Microsoft Monday said its engineers were still "heads down working" on the data corruption bug that has plagued Windows Home Server since late last year, but acknowledged that a fix wouldn't be released until June at the earliest.
In a post to a company blog, the Windows Home Server (WHS) team said it had updated a support document to provide more information on the flaw -- even as it continued to downplay the threat. "We are aware of only a very small percentage of users with confirmed instances of this issue, and we believe that most people are unlikely to be affected," the team said.
The WHS developers, who also said that some claims of corrupted files had been traced to other causes, spelled out a rough timeline for a patch. "Our current plan is to release beta test versions of a fix over the next few months, with a final version currently estimated for June 2008, although that date could change as testing progresses," the programmers said.
Before Monday's update, the last time the WHS group had refreshed the support document outlining the flaw was nearly three weeks ago, when it expanded the list of programs that could damage data.
WHS's data corruption problems go back to December 2007, when Microsoft confirmed that editing a document, image or e-mail stored on the server could corrupt the file, effectively destroying the data. Since then, WHS product managers have struggled to pin down the bug, saying in December that it cropped up only when the server was under an "extreme load" as it copied large files. They recanted that explanation just weeks later.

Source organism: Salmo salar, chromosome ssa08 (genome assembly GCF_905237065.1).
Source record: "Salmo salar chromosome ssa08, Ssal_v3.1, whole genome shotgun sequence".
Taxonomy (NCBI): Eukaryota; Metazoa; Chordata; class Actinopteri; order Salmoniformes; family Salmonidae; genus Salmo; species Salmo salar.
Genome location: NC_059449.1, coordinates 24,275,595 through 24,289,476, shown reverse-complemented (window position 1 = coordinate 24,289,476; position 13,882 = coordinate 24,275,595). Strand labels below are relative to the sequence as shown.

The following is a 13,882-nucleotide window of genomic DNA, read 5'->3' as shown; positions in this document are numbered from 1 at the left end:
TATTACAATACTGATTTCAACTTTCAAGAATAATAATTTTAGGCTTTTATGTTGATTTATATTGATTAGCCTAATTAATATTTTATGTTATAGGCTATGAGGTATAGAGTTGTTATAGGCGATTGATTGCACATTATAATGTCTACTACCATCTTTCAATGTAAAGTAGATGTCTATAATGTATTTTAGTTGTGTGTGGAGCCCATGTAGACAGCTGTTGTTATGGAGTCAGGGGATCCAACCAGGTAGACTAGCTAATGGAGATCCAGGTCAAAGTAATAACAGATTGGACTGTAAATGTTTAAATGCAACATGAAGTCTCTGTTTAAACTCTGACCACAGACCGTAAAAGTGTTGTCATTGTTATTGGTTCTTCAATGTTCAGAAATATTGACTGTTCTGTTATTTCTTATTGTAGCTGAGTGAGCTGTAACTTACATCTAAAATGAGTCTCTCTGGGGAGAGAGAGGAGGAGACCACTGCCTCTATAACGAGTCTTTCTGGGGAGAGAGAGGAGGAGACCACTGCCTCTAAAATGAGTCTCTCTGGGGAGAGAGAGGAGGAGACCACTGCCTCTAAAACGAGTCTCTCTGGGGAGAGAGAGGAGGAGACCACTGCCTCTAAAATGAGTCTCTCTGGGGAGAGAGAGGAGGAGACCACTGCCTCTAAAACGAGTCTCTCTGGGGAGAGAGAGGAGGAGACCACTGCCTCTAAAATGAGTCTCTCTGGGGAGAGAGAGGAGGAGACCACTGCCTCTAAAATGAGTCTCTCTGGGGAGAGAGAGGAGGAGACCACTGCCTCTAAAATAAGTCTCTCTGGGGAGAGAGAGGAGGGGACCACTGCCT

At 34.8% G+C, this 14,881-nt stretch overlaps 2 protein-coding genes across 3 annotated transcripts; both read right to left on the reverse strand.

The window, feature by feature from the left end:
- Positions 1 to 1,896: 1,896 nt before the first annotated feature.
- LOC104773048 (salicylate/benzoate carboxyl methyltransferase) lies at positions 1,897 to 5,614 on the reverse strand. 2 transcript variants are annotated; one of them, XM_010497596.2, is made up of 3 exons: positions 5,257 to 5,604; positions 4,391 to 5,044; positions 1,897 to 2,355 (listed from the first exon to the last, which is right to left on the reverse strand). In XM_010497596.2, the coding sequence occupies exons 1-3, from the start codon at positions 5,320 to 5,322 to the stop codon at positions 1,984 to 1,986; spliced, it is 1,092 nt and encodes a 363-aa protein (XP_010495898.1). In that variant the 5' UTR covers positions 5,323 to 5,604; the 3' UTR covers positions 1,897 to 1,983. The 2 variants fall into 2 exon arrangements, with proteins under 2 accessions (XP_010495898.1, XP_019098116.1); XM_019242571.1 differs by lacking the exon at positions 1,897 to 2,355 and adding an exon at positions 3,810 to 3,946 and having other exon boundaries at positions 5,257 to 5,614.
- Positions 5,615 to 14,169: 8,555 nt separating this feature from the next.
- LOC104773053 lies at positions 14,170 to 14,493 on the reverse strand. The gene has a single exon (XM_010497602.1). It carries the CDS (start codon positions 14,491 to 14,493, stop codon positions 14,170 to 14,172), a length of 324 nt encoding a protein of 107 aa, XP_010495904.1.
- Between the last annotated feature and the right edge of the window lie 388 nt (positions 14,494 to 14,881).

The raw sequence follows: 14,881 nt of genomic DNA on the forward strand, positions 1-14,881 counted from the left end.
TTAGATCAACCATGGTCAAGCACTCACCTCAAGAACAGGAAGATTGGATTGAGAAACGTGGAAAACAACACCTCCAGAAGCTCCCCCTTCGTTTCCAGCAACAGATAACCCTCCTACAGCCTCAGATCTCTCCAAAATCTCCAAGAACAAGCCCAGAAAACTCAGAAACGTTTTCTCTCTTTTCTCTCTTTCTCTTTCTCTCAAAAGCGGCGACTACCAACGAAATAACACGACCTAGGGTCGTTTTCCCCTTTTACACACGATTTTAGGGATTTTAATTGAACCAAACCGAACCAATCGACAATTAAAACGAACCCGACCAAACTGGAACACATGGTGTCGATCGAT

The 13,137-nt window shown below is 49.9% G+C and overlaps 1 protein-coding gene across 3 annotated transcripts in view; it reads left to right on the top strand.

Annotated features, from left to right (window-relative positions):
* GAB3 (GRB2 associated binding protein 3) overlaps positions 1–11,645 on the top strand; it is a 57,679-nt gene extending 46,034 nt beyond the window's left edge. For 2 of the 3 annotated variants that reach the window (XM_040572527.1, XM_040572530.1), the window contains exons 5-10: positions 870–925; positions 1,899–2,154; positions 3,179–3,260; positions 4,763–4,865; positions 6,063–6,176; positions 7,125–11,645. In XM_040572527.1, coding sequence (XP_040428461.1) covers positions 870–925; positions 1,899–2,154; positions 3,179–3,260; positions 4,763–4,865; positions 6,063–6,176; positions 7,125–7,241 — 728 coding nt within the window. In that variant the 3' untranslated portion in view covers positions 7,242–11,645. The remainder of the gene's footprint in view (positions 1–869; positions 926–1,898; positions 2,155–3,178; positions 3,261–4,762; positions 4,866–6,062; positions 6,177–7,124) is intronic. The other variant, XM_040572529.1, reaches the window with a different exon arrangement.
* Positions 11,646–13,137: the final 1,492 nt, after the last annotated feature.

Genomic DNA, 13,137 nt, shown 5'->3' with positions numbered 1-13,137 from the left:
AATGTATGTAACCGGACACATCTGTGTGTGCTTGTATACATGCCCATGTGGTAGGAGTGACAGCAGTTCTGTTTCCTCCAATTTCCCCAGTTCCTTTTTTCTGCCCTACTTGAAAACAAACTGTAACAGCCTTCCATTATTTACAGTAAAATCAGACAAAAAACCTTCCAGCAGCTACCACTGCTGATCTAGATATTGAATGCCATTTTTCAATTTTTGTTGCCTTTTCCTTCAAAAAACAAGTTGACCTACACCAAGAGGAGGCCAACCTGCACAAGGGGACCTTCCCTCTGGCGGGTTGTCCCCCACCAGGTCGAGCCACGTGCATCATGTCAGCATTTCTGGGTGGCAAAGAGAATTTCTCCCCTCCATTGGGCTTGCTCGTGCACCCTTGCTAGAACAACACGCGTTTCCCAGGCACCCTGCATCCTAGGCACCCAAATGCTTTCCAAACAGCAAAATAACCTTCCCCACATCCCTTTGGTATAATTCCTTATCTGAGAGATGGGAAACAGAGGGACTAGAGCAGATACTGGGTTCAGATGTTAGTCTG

According to Monday's post, however, the team now knows what's going on. "We understand the issue really well at this point -- it is at an extremely low level of the operating system and it requires thorough testing to ensure that the fix addresses the issue."
In the revised support document, Microsoft went into greater detail about the cause of the data corruption flaw. "A bug has been discovered in the way that Windows Home Server manages file transfer and balancing across multiple hard drives," said the document. "In certain cases, depending on application use patterns, timing, and the workload that is placed on the Windows Home Server-based computer, certain files may become corrupted."
The bug is in the redirection mechanism that WHS uses when writing data to more than one disk drive. By Microsoft's analysis, that can cause the Windows file system, as well as its Memory Manager and Cache Manager, to get out of sync, which in turn results in corrupted data being written to files.
The support document also included more specific advice for WHS users. "Do not use applications to directly edit or change files that are stored on the Windows Home Server-based computer," Microsoft recommended. "As a precautionary measure, users should use Windows Explorer or a command-line tool to copy files to and from the Windows Home Server-based computer."
Other tips included setting the Shared Folders on a WHS machine to "read-only"; not using media software such as Windows Media Player to import files to the server; and avoiding redirecting applications to access files stored in Shared Folders.
"Developing a fix for this issue is the highest priority for the team right now," said a company spokesman in an e-mail Monday.